Human Rights in China (HRIC) has learned more details about the restrictions placed on Chen Guangcheng (陈光诚), the blind Shandong-based rights defender who was released from prison on September 9, 2010. Chen and his wife, Yuan Weijing (袁伟静), are not allowed to leave their home, and no one – not even Chen’s mother – has been allowed to visit the couple since early October. Currently, measures similar to martial law have been imposed by the authorities in Chen’s village, Dongshigu, Shandong Province.
Yang Lin (杨林), a Shenzhen-based rights activist, told HRIC that in late October he was blocked from entering Dongshigu when he tried to visit Chen. Villagers told him that the authorities have mobilized more than a hundred people to control the four entrances to the village and monitor Chen’s family around the clock. According to Yang, several security cameras have been installed inside and outside Chen’s home. At night, bright lights mounted outside their home, reaching their bedroom, stay lit.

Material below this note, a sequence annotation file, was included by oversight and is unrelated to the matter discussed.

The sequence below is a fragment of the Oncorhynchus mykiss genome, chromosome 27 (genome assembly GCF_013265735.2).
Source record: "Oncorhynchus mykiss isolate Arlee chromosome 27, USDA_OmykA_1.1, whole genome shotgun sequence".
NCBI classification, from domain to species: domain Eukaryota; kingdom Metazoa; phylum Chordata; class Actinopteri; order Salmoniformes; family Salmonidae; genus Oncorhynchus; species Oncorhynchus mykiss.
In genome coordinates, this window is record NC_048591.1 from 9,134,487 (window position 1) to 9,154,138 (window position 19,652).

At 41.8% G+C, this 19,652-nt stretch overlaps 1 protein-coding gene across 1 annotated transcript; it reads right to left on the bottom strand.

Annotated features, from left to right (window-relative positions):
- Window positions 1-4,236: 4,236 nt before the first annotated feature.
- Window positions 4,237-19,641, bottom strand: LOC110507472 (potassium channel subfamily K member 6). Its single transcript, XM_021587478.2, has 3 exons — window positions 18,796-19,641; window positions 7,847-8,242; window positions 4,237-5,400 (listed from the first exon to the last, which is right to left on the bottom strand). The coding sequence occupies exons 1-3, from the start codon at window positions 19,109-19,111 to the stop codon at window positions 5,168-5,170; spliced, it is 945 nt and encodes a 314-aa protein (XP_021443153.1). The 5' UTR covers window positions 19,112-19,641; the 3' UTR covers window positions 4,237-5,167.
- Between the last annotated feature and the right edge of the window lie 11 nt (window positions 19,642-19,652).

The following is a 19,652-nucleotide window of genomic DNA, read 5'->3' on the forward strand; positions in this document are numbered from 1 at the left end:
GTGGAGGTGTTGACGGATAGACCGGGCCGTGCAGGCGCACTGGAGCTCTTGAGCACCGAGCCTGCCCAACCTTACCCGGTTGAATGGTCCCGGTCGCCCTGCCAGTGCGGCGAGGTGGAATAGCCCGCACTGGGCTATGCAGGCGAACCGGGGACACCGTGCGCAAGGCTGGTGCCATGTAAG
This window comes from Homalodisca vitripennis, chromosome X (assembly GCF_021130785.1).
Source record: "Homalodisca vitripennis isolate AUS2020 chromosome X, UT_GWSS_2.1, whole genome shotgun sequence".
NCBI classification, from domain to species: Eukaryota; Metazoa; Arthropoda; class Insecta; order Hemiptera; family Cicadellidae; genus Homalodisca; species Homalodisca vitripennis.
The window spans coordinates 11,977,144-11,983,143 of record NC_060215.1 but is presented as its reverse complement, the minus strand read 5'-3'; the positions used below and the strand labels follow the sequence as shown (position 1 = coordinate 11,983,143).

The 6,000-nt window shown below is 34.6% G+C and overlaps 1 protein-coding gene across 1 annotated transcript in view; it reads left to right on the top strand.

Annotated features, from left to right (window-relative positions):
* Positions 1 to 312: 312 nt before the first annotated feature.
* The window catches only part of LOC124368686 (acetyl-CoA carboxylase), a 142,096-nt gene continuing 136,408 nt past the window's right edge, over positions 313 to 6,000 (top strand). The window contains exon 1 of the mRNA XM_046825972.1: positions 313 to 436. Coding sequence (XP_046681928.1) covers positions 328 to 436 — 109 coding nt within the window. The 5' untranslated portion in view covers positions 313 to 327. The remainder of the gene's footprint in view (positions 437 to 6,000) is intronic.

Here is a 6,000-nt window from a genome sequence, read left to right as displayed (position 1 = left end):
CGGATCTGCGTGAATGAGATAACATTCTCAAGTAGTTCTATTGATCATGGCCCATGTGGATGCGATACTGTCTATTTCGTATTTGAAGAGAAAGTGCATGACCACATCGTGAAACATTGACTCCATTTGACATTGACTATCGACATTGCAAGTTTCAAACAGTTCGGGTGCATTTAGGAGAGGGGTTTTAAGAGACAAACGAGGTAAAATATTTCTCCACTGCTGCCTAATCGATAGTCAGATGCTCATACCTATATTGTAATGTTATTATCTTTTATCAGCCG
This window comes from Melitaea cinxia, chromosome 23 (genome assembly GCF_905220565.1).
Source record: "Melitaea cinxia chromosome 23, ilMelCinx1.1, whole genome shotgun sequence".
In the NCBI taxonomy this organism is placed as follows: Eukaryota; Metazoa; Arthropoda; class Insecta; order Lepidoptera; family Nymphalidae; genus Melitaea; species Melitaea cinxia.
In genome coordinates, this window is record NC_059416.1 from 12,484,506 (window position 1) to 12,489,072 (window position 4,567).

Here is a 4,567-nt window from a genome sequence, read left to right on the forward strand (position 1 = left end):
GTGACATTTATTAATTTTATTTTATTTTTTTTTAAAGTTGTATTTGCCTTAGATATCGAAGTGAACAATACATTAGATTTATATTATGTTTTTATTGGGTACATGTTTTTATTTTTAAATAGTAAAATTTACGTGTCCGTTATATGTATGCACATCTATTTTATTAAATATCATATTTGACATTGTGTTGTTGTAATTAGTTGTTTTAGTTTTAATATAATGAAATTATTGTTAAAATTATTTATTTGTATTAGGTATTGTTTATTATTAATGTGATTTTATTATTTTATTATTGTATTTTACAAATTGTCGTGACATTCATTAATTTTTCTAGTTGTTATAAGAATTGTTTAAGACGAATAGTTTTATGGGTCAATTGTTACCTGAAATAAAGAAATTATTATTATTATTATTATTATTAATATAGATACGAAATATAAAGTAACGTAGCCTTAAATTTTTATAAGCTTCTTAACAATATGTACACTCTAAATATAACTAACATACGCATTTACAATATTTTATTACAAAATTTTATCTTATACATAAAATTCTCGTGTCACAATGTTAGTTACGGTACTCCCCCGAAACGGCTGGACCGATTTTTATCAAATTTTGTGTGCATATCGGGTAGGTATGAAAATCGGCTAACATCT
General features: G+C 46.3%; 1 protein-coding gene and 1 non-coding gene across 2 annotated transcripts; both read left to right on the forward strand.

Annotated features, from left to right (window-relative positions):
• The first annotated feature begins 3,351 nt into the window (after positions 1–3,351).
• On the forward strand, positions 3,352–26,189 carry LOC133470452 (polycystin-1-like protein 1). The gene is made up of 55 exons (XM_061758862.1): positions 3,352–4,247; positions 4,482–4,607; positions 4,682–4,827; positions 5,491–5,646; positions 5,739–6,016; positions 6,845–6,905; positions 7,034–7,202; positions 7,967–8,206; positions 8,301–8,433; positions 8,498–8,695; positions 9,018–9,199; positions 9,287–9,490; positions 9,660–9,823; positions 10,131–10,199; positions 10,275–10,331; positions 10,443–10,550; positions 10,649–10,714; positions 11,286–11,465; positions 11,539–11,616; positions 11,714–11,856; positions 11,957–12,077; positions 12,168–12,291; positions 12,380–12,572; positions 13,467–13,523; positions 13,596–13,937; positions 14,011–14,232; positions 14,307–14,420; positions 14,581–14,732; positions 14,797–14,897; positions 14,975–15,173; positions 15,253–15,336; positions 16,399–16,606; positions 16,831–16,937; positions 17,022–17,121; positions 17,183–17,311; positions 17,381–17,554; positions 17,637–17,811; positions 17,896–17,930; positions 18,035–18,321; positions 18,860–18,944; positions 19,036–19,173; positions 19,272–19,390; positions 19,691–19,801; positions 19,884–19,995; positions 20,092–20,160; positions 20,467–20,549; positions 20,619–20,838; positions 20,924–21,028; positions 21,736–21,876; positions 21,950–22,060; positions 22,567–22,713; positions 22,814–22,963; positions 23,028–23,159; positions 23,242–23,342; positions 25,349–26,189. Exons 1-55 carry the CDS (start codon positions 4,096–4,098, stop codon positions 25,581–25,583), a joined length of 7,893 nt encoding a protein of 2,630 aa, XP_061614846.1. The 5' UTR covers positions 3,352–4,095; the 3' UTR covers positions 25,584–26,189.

In September, when Chen and his wife were still allowed visits from relatives, the visitors were subjected to body searches before and after the visit. A female relative told Yang that she was subjected to strip searches on the two occasions that she visited Chen and his wife. At that time, relatives managed to throw food and vegetables into the yard of Chen’s home, but the authorities have banned the practice since early October. Now, no one knows the situation of Chen and his wife, and many are deeply worried about their safety and security.
“To imprison a man in his own home who has already completed his prison sentence and is not subject to deprivation of political rights is an outrage,” said Sharon Hom, the Executive Director of HRIC. “Unfortunately, this is a reflection of the current regression of rule of law in China, even as the Chinese authorities assert that there is progress.”
HRIC urges that international community call upon the Chinese government to immediately end the illegal de facto imprisonment of Chen and to effectively protect his right to personal freedom, which is protected by Chinese and international law.
For more information on Chen Guangcheng, see: